Jazz Faculty Make Advances In Their Second Agreement

New School Jazz Program

Volume CII, No. 1January, 2002

Natasha Jackson

Local 802 has negotiated its second collective bargaining agreement with the Jazz and Contemporary Music Program at the New School University and, as this issue went to press, faculty members were voting on whether to ratify it.

The first contract, negotiated in 1998, was instrumental in launching the Justice for Jazz Artists Campaign. It provided unprecedented benefits for the adjunct faculty, and continues to pave the way for adjunct faculty around the country. The new three-year agreement would improve on the last one in terms of wages, pension and health benefits, as well as grievance procedure language.

More than 70 jazz instructors are covered by the contract, making it the largest bargaining unit represented by Local 802 in the jazz field. This has taken on added importance, since “jazz education is a growing field,” said 802 President Bill Moriarity. “More and more, it is becoming a way for musicians to make a living. This contract is an important achievement, because union representation has been missing from jazz performance for a long time. As new areas of employment open up for jazz artists, it is important that we find ways to ensure that their rights are protected.”

The contract will help to establish standards in the new programs being created at universities around the country. The New School Jazz Program, which many consider the most prominent program in the nation, is built around a part-time faculty of working artists, including some of the most accomplished jazz musicians in the world. In addition, the private lessons program extends emploment to any jazz artist requested by a student of the program. “Employing such accomplished musicians necessitates that there be an established standard for fair employment,” said committee member Bill Kirshner. “When you consider some of the talent employed at this institution, it just doesn’t get any better.”

The negotiating committee, which began meeting early last March, surveyed faculty members to identify their major concerns. The issues were similar to those addressed in the first contract: wages, health benefits and pension. The New School had experienced an increase in health insurance costs during the second year of the last contract, nearly doubling payroll deductions to meet the premiums for faculty using the CIGNA health plan. This was a key issue throughout the negotiations.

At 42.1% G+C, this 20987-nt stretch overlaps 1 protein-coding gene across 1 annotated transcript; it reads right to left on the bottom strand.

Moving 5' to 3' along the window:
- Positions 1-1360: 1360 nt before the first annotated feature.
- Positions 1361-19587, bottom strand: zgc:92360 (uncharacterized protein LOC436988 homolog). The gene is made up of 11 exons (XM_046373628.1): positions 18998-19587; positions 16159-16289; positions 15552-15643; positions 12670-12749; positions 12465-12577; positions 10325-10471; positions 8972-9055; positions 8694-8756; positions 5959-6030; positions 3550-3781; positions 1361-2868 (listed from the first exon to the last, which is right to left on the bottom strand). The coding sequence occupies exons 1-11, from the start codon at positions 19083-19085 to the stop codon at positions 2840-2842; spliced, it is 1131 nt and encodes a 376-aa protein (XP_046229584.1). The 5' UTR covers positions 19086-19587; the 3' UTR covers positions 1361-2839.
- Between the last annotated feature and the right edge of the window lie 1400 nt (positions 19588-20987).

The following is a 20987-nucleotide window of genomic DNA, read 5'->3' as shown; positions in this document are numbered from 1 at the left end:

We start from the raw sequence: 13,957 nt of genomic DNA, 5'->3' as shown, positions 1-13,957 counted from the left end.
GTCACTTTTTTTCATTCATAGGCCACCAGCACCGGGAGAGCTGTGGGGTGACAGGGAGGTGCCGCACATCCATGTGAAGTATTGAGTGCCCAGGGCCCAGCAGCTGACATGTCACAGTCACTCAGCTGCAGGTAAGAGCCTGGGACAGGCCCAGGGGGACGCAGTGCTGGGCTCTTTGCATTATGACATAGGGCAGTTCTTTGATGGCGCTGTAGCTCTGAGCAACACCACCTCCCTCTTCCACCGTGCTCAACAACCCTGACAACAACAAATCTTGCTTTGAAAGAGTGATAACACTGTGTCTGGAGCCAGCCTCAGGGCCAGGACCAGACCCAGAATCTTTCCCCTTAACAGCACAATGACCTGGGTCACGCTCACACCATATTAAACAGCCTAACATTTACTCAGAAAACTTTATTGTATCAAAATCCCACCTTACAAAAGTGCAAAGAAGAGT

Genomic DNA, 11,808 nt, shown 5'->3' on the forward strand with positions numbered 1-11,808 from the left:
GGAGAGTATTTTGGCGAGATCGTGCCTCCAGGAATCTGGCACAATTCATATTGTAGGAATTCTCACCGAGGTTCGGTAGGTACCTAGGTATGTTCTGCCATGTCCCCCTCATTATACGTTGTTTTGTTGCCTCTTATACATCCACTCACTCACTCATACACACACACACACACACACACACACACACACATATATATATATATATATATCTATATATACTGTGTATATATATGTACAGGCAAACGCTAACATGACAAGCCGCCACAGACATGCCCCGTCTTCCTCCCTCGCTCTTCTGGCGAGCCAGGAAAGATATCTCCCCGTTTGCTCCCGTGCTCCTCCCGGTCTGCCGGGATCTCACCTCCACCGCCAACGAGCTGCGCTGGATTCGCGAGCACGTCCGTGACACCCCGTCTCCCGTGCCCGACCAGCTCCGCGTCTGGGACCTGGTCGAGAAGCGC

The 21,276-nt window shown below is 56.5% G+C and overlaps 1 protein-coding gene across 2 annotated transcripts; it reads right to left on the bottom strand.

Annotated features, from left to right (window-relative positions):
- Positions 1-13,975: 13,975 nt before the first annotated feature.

Although bargaining slowed after the events of Sept. 11, committee members pressed on to achieve a contract that would meet the needs of faculty members. On Nov. 16, a tentative agreement was reached. On Dec. 8, a ratification meeting was held at Local 802 to review the contract summary and begin the ratification vote. Voting was to be completed on Dec. 15, after this issue went to press.

Highlights of the three-year contract include:

  • A yearly wage increase of 3.5 percent over each instructor’s current rate, which varies depending on the number of years at the program. Private lesson rates, which are also available to non-faculty, will increase from $55 to $70 in the first year, $72.50 in the second year and $75 in the last year of the contract.
  • The pension contribution will increase from the current 4 percent of gross wages to 5 percent, beginning in the contract’s first year. In addition, a “most favored nations” clause will be added to the contract, granting the faculty any pension increase that is granted other part-time faculty if it exceeds the rate provided in the collective bargaining agreement.
  • The new contract will also allow wages paid for jury duty, advisory work and committee service to earn pension. In the past, only wages earned for classroom work and private lessons earned pension contributions.
  • Health benefits contributions made by the New School will increase in each year of the proposed contract, providing some security against possible future insurance premium increases. A “most favored nations” clause is also included for health benefits.
  • The contract will have stronger grievance procedure language, providing greater job security for more of the bargaining unit work.
  • Executive, curriculum and faculty committee honoraria will increase.

Although the negotiating committee was not able to achieve all of its goals for this contract, the general feeling was one of satisfaction. Lenny Lebowitz, lead negotiator and Local 802 legal counsel, said he was very pleased with the outcome, noting that “there is no contract covering part-time instructors that equals this contract.”